Traders can take advantage of dozens of candlestick patterns that offer insight on price direction and market momentum; however, not all patterns are constantly reliable. For stock trading, the most popular candlestick patterns are those that indicate a continuation of the price direction or a reversal.

To understand candlestick patterns, traders need to keep in mind that long white candlesticks emerging amidst heavy volume are indicative of a bullish sentiment; long black candlesticks are indicative of a bearish sentiment. These are the most basic candlestick patterns; however, they have to be combined with more advanced patterns because they do not offer strategy by themselves. Black and white candlesticks mostly indicate prevailing trends.

The five most popular candlesticks patterns are called Doji, Dragonfly, Evening Star, Hammer, and Harami. Their colorful names originate from 19th century rice traders in Japan who observed these patterns to get an edge in the commodities trading markets. Day traders must keep in mind that candlestick patterns should be supported with fundamental analysis as well as with hourly charts.


This is a neutral pattern that appears in the shape of a cross on the chart. Doji patterns emerge when the opening and closing price of a stock is almost the same. A Doji indicates that buyers and sellers are split on the opinion of whether they should take bullish or bearish positions on a particular stock. The key to using Doji patterns is to look at the preceding candlestick; if it is long and white, traders are probably thinking about selling. If the preceding candlestick is long and black, traders may be done selling the stock and are ready to start buying.


This pattern indicates a potential reversal in price direction. A Dragonfly pattern looks like the letter T on the chart, and it presents a long shadow at the bottom with no shadow at the top. The long shadow is indicative of a bullish sentiment, but the Dragonfly also shows that sellers are putting pressure on the stock. Depending on the news and fundamental analysis, traders may use this pattern to take a position of reversal.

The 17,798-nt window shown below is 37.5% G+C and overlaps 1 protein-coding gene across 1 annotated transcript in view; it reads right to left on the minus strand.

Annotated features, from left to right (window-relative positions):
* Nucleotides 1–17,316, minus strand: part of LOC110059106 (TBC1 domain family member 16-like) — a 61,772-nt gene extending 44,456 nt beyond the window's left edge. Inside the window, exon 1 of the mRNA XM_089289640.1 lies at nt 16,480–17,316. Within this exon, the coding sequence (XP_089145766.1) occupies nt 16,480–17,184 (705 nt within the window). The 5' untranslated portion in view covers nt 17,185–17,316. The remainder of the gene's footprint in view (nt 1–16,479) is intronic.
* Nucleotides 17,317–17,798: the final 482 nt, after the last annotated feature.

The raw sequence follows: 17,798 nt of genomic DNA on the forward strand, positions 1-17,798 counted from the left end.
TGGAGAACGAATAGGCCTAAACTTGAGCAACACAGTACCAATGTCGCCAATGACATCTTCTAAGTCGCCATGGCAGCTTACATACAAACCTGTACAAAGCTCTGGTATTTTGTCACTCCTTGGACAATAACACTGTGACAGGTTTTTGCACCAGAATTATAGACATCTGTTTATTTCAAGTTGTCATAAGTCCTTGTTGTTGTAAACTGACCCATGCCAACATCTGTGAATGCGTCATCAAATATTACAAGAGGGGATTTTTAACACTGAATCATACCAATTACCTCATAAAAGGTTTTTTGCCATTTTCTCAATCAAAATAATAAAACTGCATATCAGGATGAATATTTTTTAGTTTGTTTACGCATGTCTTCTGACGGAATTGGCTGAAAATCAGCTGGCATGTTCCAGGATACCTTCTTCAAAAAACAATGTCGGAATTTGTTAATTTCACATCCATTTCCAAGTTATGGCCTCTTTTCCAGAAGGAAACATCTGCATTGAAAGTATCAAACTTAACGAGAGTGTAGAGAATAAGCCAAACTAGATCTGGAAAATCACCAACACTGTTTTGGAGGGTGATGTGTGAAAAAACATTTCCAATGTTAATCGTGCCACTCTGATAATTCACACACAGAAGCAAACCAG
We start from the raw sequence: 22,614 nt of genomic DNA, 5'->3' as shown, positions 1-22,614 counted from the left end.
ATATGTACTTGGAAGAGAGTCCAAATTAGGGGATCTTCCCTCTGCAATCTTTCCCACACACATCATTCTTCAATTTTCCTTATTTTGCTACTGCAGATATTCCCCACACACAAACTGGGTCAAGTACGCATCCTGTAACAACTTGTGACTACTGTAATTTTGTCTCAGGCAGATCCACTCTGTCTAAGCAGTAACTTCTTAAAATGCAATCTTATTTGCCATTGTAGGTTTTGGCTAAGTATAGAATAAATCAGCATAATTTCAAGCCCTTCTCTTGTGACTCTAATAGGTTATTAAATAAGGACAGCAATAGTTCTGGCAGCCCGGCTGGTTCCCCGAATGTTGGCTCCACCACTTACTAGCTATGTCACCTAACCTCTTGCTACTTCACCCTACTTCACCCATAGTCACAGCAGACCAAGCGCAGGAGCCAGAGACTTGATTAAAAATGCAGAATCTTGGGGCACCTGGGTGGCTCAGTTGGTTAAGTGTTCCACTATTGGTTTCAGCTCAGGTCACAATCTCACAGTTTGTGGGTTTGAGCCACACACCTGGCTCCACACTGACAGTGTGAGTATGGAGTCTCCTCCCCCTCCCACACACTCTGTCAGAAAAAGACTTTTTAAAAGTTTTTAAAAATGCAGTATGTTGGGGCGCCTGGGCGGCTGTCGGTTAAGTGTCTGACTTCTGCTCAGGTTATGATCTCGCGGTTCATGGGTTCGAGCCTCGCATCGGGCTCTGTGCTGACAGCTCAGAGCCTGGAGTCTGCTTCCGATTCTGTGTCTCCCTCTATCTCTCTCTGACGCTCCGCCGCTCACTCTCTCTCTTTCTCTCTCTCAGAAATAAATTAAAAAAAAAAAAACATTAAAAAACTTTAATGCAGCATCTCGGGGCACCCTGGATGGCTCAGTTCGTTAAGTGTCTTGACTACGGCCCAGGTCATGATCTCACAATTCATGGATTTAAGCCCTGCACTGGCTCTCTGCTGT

Evening Star

This pattern consists of three candlesticks: the first one is a long white, the second can be black or white but it is invariably short in terms of body and shadows. The third candlestick is long and black with a shadow at the top. Similar to the Dragonfly, the Evening Star indicates a reversal.


On the chart, this pattern forms the shape suggested by its name. The opening and closing prices are virtually the same, but the shadows will show that traders shorted and sold the stock through the day before buyers show up towards the end of the trading session to boost the stock back up. The objective of following the Hammer pattern is to observe the moment when sellers have lowered the price of the stock to a level that makes it attractive to buy for a quick profit.


This pattern usually emerges after a couple of trading sessions, and it can be bullish or bearish. On the chart, the candlestick on the first day is pronounced; on the second day it shows a subdued and opposite trend. The Harami pattern is more of an observation of momentum than an indication of price direction. A bullish Harami will present a large candlestick created by sellers on the first day followed by a narrow range candlestick that shows buyers as they start regaining control of the stock.